Ironically, four years after 1997, Beijing won the bid to host the 2008 Olympics and as a show of its ability, Beijing mounted a tremendous effort to pull the Olympics off and do it well. New stadiums were built, people and villages were moved, numerous obstacles overcome etc. and even at a cost of some 40 billion US dollars. All that was done so that the games could be held on time in various venues across the country.
Therefore, this one simple, basic question returns. Why could a nation that organized and pulled off the Olympics in seven years, not organize free elections for one municipality in twenty?
As said, we are not talking about hundreds of millions of uneducated people voting nationwide; no, we are simply talking about a city full of educated, world-wise citizens. And even if the elections were flawed, few would have complained, as long as the effort was there and they happened. Yet, after twenty years, no effort was made. Why?
Is it a Chinese thing? That certainly comes as a loaded question. Nonetheless this loaded question serves to highlight new and growing differences between Chinese and Taiwanese.
Look across the Taiwan Strait at the nation of Taiwan. There is a nation, which had been a one-party state under martial law from 1949 until 1987. True the final crack in the surface came in 1986 when the Democratic Progressive Party (DPP) officially organized and was tolerated. Nonetheless, martial law officially ended in 1987 and by 1992, some five years later, the nationwide elections for Taiwan's Legislative Yuan were held. The DPP took several seats and the sky did not fall.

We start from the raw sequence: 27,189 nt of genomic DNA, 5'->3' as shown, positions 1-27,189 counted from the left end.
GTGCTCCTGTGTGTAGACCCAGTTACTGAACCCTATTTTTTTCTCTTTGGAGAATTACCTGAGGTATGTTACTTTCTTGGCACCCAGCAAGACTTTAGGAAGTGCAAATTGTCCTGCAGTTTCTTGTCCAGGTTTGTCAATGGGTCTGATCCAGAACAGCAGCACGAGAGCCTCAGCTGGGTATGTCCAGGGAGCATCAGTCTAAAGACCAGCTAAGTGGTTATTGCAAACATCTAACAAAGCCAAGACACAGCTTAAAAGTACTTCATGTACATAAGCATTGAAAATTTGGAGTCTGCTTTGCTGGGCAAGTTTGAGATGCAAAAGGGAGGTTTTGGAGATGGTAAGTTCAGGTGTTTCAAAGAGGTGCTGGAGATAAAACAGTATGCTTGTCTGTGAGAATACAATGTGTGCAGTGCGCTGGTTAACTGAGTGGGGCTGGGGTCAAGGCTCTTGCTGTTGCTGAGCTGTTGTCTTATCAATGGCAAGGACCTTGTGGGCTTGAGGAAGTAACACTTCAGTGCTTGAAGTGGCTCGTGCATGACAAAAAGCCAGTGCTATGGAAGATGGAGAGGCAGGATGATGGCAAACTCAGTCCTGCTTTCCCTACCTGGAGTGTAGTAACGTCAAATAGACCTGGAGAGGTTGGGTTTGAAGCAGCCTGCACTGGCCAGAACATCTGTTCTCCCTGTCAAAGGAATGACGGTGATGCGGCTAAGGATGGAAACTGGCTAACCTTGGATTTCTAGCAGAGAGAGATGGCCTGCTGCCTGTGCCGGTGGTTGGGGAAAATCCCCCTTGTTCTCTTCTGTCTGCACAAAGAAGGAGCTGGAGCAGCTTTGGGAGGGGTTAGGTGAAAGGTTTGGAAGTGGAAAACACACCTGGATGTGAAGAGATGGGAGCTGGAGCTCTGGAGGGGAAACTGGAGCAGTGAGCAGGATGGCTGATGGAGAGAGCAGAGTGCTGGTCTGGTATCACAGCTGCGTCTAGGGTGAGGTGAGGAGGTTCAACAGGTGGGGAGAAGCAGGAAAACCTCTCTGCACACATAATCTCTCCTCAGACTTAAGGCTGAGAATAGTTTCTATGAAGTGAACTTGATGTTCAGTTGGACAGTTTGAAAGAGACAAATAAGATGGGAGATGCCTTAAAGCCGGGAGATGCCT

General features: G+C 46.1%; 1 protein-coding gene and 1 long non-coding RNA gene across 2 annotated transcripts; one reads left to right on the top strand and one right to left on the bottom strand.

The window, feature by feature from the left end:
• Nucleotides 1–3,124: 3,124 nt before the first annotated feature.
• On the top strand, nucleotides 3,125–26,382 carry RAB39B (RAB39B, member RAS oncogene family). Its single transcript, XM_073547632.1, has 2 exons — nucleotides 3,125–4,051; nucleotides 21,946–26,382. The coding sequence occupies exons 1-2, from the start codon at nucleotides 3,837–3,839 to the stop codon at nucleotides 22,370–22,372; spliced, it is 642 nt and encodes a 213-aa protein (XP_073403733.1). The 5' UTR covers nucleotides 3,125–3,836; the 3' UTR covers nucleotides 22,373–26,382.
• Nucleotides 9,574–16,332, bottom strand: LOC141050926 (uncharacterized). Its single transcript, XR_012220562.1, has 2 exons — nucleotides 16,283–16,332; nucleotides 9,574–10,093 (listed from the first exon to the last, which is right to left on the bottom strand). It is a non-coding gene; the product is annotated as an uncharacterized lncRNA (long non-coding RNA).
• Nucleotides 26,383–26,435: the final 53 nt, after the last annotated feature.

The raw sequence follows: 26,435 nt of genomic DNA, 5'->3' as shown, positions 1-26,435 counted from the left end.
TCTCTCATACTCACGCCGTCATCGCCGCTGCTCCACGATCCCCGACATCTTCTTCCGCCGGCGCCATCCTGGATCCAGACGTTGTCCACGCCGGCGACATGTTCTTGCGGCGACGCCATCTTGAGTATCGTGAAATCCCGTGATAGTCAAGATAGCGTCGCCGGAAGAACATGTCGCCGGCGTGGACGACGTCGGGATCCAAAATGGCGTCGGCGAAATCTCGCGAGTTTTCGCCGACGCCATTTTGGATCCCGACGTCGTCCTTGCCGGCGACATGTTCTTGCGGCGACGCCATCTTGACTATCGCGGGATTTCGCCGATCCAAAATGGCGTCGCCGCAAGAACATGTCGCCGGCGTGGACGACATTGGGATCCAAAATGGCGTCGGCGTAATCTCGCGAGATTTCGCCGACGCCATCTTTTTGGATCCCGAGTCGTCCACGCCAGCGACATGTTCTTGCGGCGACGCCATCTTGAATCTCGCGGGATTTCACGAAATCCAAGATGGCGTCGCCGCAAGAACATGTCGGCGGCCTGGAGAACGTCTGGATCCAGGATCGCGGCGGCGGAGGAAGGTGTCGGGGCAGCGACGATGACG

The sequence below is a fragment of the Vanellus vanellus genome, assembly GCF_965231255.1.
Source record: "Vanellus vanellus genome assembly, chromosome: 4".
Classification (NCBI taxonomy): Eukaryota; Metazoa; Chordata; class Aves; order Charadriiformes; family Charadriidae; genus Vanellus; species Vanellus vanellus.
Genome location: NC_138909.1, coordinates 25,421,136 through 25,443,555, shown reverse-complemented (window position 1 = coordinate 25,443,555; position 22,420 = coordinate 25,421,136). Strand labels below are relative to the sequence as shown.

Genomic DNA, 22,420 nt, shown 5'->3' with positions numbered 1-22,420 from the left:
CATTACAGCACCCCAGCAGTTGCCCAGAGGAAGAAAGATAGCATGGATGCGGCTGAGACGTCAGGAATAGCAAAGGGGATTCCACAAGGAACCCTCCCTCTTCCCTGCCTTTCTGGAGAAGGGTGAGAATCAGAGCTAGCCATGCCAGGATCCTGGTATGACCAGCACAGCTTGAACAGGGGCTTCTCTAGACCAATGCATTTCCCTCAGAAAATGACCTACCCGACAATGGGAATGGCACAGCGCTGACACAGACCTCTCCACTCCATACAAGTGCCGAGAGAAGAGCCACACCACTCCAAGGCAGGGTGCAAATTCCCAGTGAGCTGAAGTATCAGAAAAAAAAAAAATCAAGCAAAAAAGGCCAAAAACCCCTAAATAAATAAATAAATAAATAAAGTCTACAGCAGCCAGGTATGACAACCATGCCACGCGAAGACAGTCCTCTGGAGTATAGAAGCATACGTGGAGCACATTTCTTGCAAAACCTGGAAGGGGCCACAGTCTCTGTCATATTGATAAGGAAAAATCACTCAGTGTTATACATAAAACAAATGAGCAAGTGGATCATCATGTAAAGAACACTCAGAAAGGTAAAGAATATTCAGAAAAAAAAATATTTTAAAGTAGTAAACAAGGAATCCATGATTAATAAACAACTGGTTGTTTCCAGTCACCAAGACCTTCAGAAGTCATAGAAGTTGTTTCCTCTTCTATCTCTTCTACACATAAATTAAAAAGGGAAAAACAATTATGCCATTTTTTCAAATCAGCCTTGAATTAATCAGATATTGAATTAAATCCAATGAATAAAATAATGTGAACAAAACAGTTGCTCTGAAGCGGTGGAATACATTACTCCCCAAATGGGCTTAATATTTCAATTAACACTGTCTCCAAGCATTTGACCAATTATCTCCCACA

By 1996, less than ten years after the lifting of martial law, nationwide elections were held for the presidency and Lee Teng-hui of the ruling Chinese Nationalist Party (KMT) won. Millions of people voted in those nationwide elections, much more than double the number of voters in Hong Kong, so what happened to make this possible?
If anything, 1996 Taiwan should have proved to be a good model for a post 1997 Hong Kong, a city that was never under martial law. What happened?
This comparison raises additional double-edged questions. Does it mean that this only happened because Taiwanese are not Chinese or that there is a big difference between the two? Does it mean that Taiwanese can do things that Chinese cannot? Chinese would not want to go there. Yet even if that were true, it does not say that Chinese cannot achieve their democracy, right?